Title:
Reflection filter
United States Patent 7233967


Abstract:
A method and apparatus for generating a reflection filter. The method comprises the steps of determining an averaged step response of an acquired signal and generating a spectrum response from the averaged step response. A time at which a reflection in the averaged step response begins is determined and information in the averaged step response after the determined time when the reflection begins is replaced with an ideal flat line response to generate a required step response. A spectrum response is generated from the required step response and each frequency point of the spectrum response corresponding to the required step response is divided by each frequency point of the spectrum response corresponding to the averaged step response to generate a spectrum of the reflection filter. The result of the dividing step is processed to generate a reflection filter impulse response.



Inventors:
Sureka, Anirudh Kailash (Union City, NJ, US)
Application Number:
10/933859
Publication Date:
06/19/2007
Filing Date:
09/03/2004
Assignee:
LeCroy Corporation (Chestnut Ridge, NY, US)
Primary Class:
International Classes:
G06F17/10
Field of Search:
708/300, 708/310, 708/314
View Patent Images:



Other References:
“Echo Cancellation in Speech and Data Transmission”, David G. Messerschmidt; IEEE Journal on Selected Areas in Communications, vol. SAC-2, No. 2, Mar. 1984, pp. 283-297.
“Simplifying Adaptive Filter Design in Echo Cancellers”, Frederic Bourget; Octasic; CommsDesign.com, Sep. 4, 2002, pp. 1-9.
“New Microchip to be Featured in Next Generation Echo Cancellers”, Lucent Technologies (lucent.com), Jun. 3, 1996, pp. 1-2.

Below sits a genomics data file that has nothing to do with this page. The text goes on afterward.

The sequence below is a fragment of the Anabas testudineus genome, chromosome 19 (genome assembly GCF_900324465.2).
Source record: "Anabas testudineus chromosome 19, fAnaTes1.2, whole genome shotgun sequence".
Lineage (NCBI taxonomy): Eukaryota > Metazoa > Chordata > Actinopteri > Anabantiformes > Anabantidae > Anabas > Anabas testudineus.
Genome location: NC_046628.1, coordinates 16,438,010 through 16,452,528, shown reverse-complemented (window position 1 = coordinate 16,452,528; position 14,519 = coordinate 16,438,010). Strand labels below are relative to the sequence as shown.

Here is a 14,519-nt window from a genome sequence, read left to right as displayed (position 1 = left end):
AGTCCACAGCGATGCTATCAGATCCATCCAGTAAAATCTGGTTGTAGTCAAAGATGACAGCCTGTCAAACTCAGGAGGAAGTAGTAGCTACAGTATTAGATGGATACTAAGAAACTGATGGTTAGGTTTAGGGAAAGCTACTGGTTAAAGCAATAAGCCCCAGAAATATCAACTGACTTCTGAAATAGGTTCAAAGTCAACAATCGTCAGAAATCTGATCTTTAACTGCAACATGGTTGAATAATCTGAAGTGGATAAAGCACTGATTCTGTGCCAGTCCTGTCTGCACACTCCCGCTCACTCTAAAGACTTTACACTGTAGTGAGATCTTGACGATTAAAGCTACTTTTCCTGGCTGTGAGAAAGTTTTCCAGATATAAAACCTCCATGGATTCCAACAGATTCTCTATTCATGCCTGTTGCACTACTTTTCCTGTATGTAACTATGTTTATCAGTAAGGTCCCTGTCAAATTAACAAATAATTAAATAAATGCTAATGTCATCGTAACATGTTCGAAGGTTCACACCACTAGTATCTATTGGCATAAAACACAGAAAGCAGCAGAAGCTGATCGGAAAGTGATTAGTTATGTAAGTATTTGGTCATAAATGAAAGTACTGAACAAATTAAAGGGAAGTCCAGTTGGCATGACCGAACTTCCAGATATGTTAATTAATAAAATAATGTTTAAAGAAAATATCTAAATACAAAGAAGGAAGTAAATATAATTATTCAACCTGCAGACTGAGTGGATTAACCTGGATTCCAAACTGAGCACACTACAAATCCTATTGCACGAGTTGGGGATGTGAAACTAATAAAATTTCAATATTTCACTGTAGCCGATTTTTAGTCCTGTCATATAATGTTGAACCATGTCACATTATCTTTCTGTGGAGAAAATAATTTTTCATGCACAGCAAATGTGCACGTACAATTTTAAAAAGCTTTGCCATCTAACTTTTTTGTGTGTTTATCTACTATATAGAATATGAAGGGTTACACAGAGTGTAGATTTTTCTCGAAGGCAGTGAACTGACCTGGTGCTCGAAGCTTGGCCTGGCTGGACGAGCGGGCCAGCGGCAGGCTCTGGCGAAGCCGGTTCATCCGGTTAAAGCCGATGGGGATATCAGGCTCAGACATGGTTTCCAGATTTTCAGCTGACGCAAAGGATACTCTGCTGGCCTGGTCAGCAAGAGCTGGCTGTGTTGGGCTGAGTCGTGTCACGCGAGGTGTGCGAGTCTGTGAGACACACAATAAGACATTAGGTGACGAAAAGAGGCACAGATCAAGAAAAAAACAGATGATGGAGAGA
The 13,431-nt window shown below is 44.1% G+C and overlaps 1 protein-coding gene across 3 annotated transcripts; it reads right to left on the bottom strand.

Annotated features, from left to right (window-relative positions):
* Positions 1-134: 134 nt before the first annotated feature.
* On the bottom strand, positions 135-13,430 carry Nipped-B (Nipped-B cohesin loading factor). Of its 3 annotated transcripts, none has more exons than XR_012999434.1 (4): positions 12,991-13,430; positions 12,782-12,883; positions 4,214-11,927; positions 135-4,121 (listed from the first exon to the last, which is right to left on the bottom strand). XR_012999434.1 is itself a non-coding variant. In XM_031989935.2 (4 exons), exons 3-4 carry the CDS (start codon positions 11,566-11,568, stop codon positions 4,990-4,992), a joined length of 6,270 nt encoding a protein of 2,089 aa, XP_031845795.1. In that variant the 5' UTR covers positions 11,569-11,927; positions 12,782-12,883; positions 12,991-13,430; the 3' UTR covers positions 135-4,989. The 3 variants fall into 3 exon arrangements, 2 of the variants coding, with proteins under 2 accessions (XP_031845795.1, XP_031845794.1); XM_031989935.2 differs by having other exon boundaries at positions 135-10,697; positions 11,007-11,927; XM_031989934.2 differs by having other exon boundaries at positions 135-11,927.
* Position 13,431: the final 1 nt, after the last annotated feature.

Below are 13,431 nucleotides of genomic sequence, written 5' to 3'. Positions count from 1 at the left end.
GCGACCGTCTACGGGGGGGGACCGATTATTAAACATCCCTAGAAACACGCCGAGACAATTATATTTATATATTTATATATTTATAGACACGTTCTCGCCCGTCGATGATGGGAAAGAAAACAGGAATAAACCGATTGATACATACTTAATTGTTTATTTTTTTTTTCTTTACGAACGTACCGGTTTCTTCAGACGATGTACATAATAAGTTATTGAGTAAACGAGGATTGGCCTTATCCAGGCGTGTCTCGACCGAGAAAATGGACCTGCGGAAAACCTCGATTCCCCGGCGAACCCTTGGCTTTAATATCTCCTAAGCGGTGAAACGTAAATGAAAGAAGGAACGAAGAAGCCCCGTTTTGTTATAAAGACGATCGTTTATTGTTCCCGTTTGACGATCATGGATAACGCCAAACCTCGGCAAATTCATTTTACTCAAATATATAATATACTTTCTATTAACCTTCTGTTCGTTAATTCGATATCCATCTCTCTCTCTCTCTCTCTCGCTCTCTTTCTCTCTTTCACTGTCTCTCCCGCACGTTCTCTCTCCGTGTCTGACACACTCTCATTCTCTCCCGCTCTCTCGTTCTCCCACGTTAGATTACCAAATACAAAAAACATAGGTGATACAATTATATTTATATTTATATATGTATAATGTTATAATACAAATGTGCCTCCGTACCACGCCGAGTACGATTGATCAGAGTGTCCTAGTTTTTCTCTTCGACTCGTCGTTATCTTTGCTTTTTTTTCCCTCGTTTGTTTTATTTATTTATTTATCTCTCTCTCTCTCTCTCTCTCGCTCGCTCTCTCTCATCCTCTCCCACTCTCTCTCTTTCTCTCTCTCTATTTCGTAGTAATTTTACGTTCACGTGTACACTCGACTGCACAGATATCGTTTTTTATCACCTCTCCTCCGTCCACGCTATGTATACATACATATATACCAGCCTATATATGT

“Discussions on RF Signal Propagation and Multipath”, NovAtel, Inc., Feb. 3, 2000, pp. 1-15.
Primary Examiner:
Ngo, Chuong D.
Attorney, Agent or Firm:
Frommer Lawrence & Haug LLP
Frommer, William S.
Claims:
What is claimed:

1. A method for generating a reflection filter, comprising the steps of: determining a step response of an acquired signal; generating a spectrum response from the determined step response; determining a time at which a reflection in the determined step response begins; replacing information in the determined step response after the determined time when the reflection begins with an ideal flat line response to generate a required step response; generating a spectrum response from the required step response; dividing each frequency point of the spectrum response corresponding to the required step response by each frequency point of the spectrum response corresponding to the determined step response to generate a spectrum of the reflection filter; and processing the result of the dividing step to generate a reflection filter impulse response.

2. The method of claim 1, further comprising the steps of: windowing the reflection filter impulse response; and truncating the reflection filter impulse response.

3. The method of claim 2, wherein the windowing is performed by multiplying a Hanning window with the reflection filter impulse response.

4. The method of claim 2, wherein one or more points generated upon truncating of the reflection filter impulse response are used as the reflection filter coefficients.

5. The method of claim 1, wherein the reflection filter impulse response is implemented as a Finite Impulse Response (FIR) filter.

6. The method of claim 1, wherein the spectrum response is generated from the determined step response by: differentiating the determined step response to generate an impulse response of the determined step response; and determining a Discrete Fourier Transform (DFT) of the impulse response of the determined step response.

7. The method of claim 1, wherein the spectrum response is generated from the required step response by: differentiating the required step response to generate an impulse response of the required step response; and determining a Discrete Fourier Transform (DFT) of the impulse response of the required step response.

8. The method of claim 1, wherein the time at which a reflection in the determined step response begins is determined to be at a time after any effects on the signal due to ringing and overshoot have substantially settled.